Vegan* Convenience Foods (when you need some cruelty-free junk on the run)

Hard Pretzels (soft pretzels, too, as long as you skip the butter bath!)
Wheat Thins
Boxed cake mixes (use an egg alternative such as EnerG Egg Replacer or ¼ c applesauce per egg)
Canned cake frosting (not the cream cheese types)
Boxed pancake mix (get the kind you’re supposed to add the eggs and milk to – not the “just add water” kind)
Cornbread mix
Nutter Butters
Regular and Buffalo Wild Wing flavored Pringles
Lays Potato chips
Bean Dip
Chex Mix – original
Peanut Butter and Crackers

*Always check the ingredients – different brands add different stuff!

How do you get enough protein? My blood pressure goes up a notch or two every time I get asked this question! You have probably asked this question and you will, without a doubt, be asked this questions thousands of times! It will get pretty annoying and even more so if you don’t know how to answer the question. Here’s what you need to know:

Protein—A Primer for Vegetarians
Written by Matt Frazier in Food Philosophy

This is a guest post from Matthew Ruscigno, MPH, RD, whose personal blog, True Love Health, is about veganism, adventure, and being stoked.
“But where do you get your protein?”
As a vegan, a nutrition professional, and an athlete, I get this question more than any other.
At a recent talk I gave on vegetarian nutrition to 200 dietitians at the American Dietetic conference, my message about protein was that it should be a non-issue: High quality protein is abundant in plant foods.
Yes, even for athletes. So what happened at the end of my presentation?
A dietitian approached me and said, “I understand what you are saying, but where do you get your protein?”
If you’re confused about protein or have a feeling in the back of your mind that you aren’t getting enough, relax—you are not alone. The good news is that vegetarians (even vegans!) can and do get enough protein. Easily.
This is the message I have to share with the world. I’d like to start with this article for No Meat Athlete, one of my favorite blogs.
What exactly is protein?
Protein, most simply, is a combination of amino acids. These amino acids have specific roles in our bodies, from metabolism to muscle development. Nine of them are absolutely essential to our basic functions, because they can’t be created by our bodies.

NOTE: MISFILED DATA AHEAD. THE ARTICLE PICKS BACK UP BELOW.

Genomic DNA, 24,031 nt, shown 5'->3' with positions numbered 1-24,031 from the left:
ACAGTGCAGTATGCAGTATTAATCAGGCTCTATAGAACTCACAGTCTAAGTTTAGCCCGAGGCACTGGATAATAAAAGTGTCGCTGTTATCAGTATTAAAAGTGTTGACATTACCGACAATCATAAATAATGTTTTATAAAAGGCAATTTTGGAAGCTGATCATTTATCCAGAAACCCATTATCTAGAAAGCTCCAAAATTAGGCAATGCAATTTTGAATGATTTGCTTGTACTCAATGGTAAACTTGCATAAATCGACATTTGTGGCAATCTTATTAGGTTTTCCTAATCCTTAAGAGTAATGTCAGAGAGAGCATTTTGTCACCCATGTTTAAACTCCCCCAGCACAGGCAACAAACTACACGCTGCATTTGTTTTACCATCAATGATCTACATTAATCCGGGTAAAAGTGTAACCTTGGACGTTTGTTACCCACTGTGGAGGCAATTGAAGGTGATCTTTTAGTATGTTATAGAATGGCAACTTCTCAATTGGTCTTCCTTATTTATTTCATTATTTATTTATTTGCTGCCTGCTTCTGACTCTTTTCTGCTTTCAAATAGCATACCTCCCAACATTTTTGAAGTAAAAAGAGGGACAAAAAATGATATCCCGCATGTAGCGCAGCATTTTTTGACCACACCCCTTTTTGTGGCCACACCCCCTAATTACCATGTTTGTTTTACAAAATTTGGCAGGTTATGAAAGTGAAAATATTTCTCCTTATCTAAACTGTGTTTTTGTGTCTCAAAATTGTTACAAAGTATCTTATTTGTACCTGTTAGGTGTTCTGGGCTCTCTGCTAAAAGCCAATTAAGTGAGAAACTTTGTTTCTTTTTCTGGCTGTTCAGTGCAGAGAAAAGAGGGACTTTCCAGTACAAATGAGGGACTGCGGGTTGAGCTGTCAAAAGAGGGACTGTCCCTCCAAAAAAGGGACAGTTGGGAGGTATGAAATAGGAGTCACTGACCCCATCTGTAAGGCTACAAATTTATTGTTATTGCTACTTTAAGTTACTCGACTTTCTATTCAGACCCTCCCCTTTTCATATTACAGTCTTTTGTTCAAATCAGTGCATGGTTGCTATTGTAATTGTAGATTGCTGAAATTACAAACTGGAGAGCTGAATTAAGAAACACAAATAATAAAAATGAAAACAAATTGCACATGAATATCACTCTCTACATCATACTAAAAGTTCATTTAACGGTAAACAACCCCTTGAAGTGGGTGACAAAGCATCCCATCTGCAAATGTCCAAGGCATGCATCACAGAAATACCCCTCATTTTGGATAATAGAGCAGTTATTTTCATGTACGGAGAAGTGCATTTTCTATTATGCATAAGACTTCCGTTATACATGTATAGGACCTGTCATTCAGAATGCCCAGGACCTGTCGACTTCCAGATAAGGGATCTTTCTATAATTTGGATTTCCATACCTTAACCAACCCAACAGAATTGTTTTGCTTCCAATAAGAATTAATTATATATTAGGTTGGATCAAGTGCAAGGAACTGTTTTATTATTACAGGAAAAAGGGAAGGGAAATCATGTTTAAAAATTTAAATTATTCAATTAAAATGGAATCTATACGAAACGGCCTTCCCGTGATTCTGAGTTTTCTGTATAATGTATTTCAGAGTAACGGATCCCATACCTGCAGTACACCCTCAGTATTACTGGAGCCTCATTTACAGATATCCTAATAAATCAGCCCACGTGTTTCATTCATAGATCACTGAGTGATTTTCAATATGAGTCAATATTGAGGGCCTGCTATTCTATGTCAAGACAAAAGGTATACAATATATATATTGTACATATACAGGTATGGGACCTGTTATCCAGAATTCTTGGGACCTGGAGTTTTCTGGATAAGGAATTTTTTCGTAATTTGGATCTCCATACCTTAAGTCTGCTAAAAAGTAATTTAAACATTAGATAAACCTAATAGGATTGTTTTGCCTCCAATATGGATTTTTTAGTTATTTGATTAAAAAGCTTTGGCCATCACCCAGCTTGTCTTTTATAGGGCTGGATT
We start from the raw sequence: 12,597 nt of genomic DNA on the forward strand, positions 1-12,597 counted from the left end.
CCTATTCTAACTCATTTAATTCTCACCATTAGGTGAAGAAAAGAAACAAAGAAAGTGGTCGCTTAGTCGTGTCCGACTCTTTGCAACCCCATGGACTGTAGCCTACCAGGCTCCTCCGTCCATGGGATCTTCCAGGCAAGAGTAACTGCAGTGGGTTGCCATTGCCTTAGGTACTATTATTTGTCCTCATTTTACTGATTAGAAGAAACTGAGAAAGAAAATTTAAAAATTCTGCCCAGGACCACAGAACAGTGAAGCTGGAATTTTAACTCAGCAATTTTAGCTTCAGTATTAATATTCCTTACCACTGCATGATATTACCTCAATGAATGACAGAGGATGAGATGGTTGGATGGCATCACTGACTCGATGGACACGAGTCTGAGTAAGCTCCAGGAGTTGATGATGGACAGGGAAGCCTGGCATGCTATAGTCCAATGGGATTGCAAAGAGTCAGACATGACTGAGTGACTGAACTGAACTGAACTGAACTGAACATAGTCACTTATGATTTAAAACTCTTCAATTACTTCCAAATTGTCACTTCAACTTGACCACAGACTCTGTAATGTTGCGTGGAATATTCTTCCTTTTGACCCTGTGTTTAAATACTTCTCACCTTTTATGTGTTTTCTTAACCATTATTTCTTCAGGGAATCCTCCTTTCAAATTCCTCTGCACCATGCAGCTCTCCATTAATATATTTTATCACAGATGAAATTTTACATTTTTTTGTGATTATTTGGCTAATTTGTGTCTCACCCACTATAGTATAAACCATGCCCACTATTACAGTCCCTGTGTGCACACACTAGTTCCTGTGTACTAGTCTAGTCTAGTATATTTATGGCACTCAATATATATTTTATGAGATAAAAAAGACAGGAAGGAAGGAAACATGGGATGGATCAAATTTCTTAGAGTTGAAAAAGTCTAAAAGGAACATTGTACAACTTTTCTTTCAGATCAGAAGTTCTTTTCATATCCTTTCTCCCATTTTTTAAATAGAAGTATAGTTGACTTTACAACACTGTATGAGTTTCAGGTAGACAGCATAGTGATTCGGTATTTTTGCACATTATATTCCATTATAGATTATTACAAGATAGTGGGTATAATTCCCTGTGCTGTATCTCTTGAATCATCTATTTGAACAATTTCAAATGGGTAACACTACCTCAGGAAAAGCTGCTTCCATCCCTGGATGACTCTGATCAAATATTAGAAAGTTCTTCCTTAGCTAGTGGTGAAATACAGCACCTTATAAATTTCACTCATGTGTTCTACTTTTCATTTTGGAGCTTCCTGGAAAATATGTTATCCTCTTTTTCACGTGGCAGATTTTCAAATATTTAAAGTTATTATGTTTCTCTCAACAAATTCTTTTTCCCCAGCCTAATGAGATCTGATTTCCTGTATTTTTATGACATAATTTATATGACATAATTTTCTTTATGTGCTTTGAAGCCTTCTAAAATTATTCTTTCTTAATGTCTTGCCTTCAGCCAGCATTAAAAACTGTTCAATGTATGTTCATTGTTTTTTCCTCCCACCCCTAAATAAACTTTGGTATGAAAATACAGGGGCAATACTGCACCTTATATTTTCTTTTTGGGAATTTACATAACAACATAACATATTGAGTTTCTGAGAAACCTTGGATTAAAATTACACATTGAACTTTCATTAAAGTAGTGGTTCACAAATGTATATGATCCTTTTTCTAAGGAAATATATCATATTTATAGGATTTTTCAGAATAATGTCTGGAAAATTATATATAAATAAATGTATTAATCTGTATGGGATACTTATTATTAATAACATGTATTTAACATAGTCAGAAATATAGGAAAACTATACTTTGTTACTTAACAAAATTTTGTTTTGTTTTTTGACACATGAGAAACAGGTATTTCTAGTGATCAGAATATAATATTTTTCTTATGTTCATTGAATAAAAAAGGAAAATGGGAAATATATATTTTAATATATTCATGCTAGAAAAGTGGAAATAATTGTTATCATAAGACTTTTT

When we talk about dietary protein and getting enough, our concern is with these indispensable amino acids.
So how much protein do you need?
In the U.S., the Dietary Reference Intake (DRI) for protein is 0.8 grams of protein per kilogram of body weight. To calculate your weight in kilograms, divide your weight in pounds by 2.2. (For those whose eyes have already glazed over because you’ve now seen two numbers with decimal points in them, the USDA provides a handy DRI calculator.)
This equates to roughly 10-15 percent of your total calories—remember that every gram of protein has four calories. Vegetarians and vegans easily get this amount of protein.
Why the advice that “athletes need more protein” is misleading
Sure, athletes need more protein than non-athletes. But we also need more carbohydrates and fat—our overall caloric needs are much higher since we burn so much energy in our training.
So because we’re eating more calories, we’re automatically consuming more protein if we stay at 10-15 percent of the total.
For example: I’m about 80 kilograms and I need 2500 calories most days. If I want ten percent of those calories to be from protein, then I need about 63 grams of protein.
When I’m Ironman training or have an otherwise heavy load, my caloric needs double. Therefore, so does my protein, to 126 grams.
I tell the vegan athletes I consult to shoot for 1.0 to 1.2 grams of protein per kilogram body weight. You can see from my numbers above that even when protein is only ten percent of calories, I’m getting 1.5 grams per kilogram body weight.
Contrary to what most people believe, more isn’t necessarily better when it comes to protein. The body can only process so much per day, and any additional protein is inefficiently converted to energy or even stored as body fat.
Don’t stress over combining incomplete proteins at meals
If I am going to rid the world of ignorance about plant proteins, I’m going to start by eliminating the phrase “incomplete protein.” It is misleading and biased and vegetarians should stop using it.
The problem with the idea of complete and incomplete proteins is this: It assumes we only eat one type of food!
It’s an example of a common mistake in the nutrition field: focusing on the specific nutrients of one food without seeing it in the context of an entire diet. Saying a protein is incomplete ignores the big picture and is often used by pseudo-nutritionists as a critique of vegetarianism.
While it’s tempting to want to combine these “incomplete” proteins to form a whole, the truth is there’s no need to combine protein sources within a given meal.